BRCA1/2 are DNA repair enzymes that are the essential components of homologous repair (HR), which is invoked when DNA doubles strand breaks are encountered. HR works via consultation of sister chromatids during late S to early G2 of the cell cycle – without repair of double strand breaks, mitotic catastrophe ensues: Continue reading
Olaparib (Lynparza) is a PARP (poly-ADP ribose polymerase) inhibitor that was approved by the FDA in 2014 for the treatment of patients with advanced ovarian cancer who have mutated BRCA1,2 gene. Recently, the drug showed a 70% reduction in risk of progression in patients with less-advanced disease in the maintenance therapy setting:
The Phase III SOLO-2 trial demonstrated a significant improvement in progression-free survival (PFS) in germline BRCA-mutated (gBRCA), platinum-sensitive, relapsed ovarian cancer patients treated with Lynparza (olaparib) tablets (300mg twice daily) compared with placebo in the maintenance setting. The trial met its primary endpoint of investigator assessed PFS (HR 0.30; 95% CI 0.22 to 0.41; P<0.0001; median 19.1 months vs 5.5 months).
PARP inhibitors act in a counter-intuitive manner – by blocking PARP in the context of mutated BRCA1, the cell becomes overwhelmed with double strand breaks, leading to crisis and cell death. BRCA1 mutations, alone, predispose the cell to the accumulation of mutations in protooncogenes and tumor suppressor genes – a few double strand breaks are tumorigenic, whereas a massive number of double strand breaks, as occurs in the context of PARP inhibition, leads to apoptosis.
The use of PARP inhibitors for breast cancer makes great sense, However, in a Phase 3 trial of velparib, an experimental PARP inhibitor, failed to achieve better rates of complete pathogenic response in patients with triple negative breast cancer (TNBC – lack of HER-2, estrogen, and progesterone receptor up-regulation) versus chemotherapy, alone.
At the ASCO conference last week, AstraZeneca presented data on the use of olaparib in 302 patients with BRCA1,2 mutated breast cancer from its OlympiAD trial that compares olaparib against physician’s choice of chemotherapy (capecitabine 2500 mg/m2 d1-14 q 21, or vinorelbine 30 mg/m2 d1,8 q 21, or eribulin 1.4 mg/m2 d1,8 q 21):
OlympiAD Inclusion Criteria:
- Germline mutation in BRCA1 or BRCA2 that is predicted to be deleterious or suspected deleterious.
- Histologically or cytologically confirmed breast cancer with evidence of metastatic disease.
- Prior therapy with an anthracycline and a taxane in either an adjuvant or metastatic setting.
- Prior platinum allowed as long as no breast cancer progression occurred on treatment or if given in adjuvant/neoadjuvant setting at least 12 months from last dose to study entry elapsed.
- ER/PR breast cancer positive patients must have received and progressed on at least one endocrine therapy (adjuvant or metastatic), or have disease that the treating physician believes to be inappropriate for endocrine therapy.
- ECOG performance status 0-1.
- Adequate bone marrow, kidney and liver function.
OlympiAD Exclusion Criteria:
- Prior treatment with PARP inhibitor.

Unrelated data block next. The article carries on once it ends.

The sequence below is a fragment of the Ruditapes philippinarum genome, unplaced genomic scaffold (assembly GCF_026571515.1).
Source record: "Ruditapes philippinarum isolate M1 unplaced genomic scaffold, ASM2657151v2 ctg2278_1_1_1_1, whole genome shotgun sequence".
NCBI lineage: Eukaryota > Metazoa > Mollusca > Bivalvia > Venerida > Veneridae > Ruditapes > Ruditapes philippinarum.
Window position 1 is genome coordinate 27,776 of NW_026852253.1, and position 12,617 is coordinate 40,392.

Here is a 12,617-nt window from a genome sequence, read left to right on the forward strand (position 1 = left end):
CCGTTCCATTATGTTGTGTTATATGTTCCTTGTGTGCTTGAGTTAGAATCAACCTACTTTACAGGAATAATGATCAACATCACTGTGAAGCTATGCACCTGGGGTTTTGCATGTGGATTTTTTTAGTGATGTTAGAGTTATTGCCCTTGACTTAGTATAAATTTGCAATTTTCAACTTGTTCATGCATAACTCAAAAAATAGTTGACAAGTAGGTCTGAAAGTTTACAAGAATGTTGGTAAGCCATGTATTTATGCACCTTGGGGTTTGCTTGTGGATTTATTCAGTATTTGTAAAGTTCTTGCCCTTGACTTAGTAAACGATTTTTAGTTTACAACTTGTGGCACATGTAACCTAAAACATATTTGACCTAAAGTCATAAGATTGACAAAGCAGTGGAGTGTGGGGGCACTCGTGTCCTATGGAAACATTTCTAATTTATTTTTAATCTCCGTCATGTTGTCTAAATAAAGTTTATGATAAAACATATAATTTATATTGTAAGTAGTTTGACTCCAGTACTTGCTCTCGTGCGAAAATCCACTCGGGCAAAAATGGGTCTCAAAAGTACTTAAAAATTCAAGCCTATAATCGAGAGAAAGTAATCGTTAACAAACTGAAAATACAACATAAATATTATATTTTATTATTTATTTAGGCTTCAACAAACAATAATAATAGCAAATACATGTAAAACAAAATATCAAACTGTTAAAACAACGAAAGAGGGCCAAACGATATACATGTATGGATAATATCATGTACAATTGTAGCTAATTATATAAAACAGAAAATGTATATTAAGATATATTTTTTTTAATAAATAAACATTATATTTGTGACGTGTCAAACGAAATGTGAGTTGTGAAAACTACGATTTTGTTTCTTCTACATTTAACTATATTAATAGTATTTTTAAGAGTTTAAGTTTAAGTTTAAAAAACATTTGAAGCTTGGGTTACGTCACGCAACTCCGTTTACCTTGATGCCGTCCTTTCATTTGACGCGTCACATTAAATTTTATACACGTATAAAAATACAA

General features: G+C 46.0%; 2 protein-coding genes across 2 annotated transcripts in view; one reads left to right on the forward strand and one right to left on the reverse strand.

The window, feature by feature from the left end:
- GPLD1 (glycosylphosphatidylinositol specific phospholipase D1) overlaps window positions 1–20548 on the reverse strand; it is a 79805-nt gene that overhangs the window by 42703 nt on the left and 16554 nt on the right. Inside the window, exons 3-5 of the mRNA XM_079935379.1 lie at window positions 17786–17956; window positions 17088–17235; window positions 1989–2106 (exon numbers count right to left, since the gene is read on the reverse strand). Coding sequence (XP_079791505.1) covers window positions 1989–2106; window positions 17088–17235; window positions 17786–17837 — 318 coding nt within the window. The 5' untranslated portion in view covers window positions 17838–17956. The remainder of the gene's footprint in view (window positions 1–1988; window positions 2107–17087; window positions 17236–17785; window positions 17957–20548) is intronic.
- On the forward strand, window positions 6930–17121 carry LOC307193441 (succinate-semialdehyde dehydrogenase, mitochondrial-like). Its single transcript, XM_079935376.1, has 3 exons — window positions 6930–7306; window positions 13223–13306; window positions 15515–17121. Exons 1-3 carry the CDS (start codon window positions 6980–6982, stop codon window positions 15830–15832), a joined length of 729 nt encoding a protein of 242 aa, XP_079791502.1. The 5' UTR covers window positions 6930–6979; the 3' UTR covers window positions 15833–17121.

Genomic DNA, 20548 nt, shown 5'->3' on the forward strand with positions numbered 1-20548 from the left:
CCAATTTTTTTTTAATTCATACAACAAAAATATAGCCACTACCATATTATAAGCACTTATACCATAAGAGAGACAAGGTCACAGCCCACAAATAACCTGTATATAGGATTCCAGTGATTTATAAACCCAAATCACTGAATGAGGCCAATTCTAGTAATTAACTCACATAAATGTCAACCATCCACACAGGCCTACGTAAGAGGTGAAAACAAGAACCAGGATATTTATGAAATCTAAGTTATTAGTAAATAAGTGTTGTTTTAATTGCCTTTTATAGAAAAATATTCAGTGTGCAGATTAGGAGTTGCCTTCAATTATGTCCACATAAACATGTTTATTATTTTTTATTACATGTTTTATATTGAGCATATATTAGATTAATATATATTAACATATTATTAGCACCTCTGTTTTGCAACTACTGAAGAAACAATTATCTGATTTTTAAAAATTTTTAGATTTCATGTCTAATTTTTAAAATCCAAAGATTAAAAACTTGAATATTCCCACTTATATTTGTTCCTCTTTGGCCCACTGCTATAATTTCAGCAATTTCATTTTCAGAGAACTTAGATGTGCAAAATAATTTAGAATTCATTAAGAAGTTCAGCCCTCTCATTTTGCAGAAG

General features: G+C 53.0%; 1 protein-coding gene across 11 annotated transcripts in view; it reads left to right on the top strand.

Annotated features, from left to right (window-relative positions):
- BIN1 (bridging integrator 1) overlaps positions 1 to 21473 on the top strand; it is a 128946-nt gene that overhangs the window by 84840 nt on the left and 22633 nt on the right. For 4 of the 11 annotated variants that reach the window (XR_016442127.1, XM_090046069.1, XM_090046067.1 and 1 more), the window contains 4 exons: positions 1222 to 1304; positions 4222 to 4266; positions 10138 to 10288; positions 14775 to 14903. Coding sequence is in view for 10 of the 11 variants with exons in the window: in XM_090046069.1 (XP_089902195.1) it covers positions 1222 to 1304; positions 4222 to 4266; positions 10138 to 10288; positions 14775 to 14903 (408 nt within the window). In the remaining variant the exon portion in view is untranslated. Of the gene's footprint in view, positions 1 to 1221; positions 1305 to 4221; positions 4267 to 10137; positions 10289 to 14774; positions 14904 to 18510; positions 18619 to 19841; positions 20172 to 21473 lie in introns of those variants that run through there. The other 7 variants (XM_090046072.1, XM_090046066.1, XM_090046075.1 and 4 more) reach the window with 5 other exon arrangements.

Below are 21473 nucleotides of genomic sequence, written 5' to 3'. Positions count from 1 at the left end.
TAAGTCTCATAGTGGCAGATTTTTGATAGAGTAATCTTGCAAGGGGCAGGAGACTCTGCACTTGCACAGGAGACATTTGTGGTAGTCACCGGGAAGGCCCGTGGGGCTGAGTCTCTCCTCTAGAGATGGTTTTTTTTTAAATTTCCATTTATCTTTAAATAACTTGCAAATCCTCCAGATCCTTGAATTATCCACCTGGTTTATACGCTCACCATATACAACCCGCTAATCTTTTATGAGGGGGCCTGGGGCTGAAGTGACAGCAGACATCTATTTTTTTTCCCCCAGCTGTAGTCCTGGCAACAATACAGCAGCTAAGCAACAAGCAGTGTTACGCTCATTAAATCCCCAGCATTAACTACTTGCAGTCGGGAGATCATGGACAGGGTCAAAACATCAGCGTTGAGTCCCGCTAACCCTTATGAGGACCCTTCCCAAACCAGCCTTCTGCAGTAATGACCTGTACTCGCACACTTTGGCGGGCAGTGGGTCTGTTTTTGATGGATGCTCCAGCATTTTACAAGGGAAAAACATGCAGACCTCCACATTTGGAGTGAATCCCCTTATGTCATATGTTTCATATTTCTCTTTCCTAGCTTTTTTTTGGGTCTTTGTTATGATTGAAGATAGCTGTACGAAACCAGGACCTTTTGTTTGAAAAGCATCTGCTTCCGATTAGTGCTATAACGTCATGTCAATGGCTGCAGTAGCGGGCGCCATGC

- Patients with HER2 positive disease.
- More than 2 prior lines of chemotherapy for metastatic breast cancer.
- Untreated and/or uncontrolled brain metastases.
Results were quite impressive – this was the first study that demonstrated PARP inhibition is effective in breast cancer:
- About 60% of patients saw their tumors shrink, a hair more than double the 29% objective response rate seen in those patients on chemotherapy.
- Lynparza showed efficacy in patients with TNBC, which is more difficult to treat. AbbVie, which is developing its own PARP inhibitor called veliparib, recentlyannounced a study specifically geared to look at veliparib’s activity in triple negative breast cancer failed to show a benefit when added to chemo.
- Additionally, treatment with Lynparza improved the time to second progression or death compared to chemo,suggesting patients who relapsed after Lynparza experienced a less aggressive return of their cancers.
Astrazeneca is studying olaparib with many combinations, including a study in TNBC with PD-L1 inhibitor durvalumab and CTLA-4 inhibitor tremelimumab.
Cancer results from accumulated mutations in the cancer cell’s genome. These mutations can occur spontaneously in any cell throughout an individual’s lifetime, often increasing with age or exposure to carcinogenic or mutagenic compounds. These are called somatic mutations that do not exist in every cell, and cannot be passed along from one generation to the next. However, in approximately 5 to 10% of all cancer cases, mutations are passed along through the germ line and can predispose an individual to various types of cancers. Continue reading
Each year, about 20,000 women in the United States get ovarian cancer. Among women in the United States, ovarian cancer is the eighth most common cancer and the fifth leading cause of cancer death, after lung and bronchus, breast, colorectal, and pancreatic cancers. In 2012 (the most recent year numbers are available)— 20,785 women in the United States were diagnosed with ovarian cancer, and 14,404 women in the United States died from ovarian cancer. Continue reading
In June 2014, the FDA Oncology Drug Advisory Committee voted 11-2 to delay approval of AstraZeneca’s olaparib, a PARP (poly-ADP ribose polymerase) inhibitor for maintenance therapy in patients with ovarian cancer. The product received Accelerate Approval designation from the FDA, which provides for conditional approval pending follow-up studies, based on surrogate endpoints from Phase 2 trials, in this case, progression-free survival (PFS). Continue reading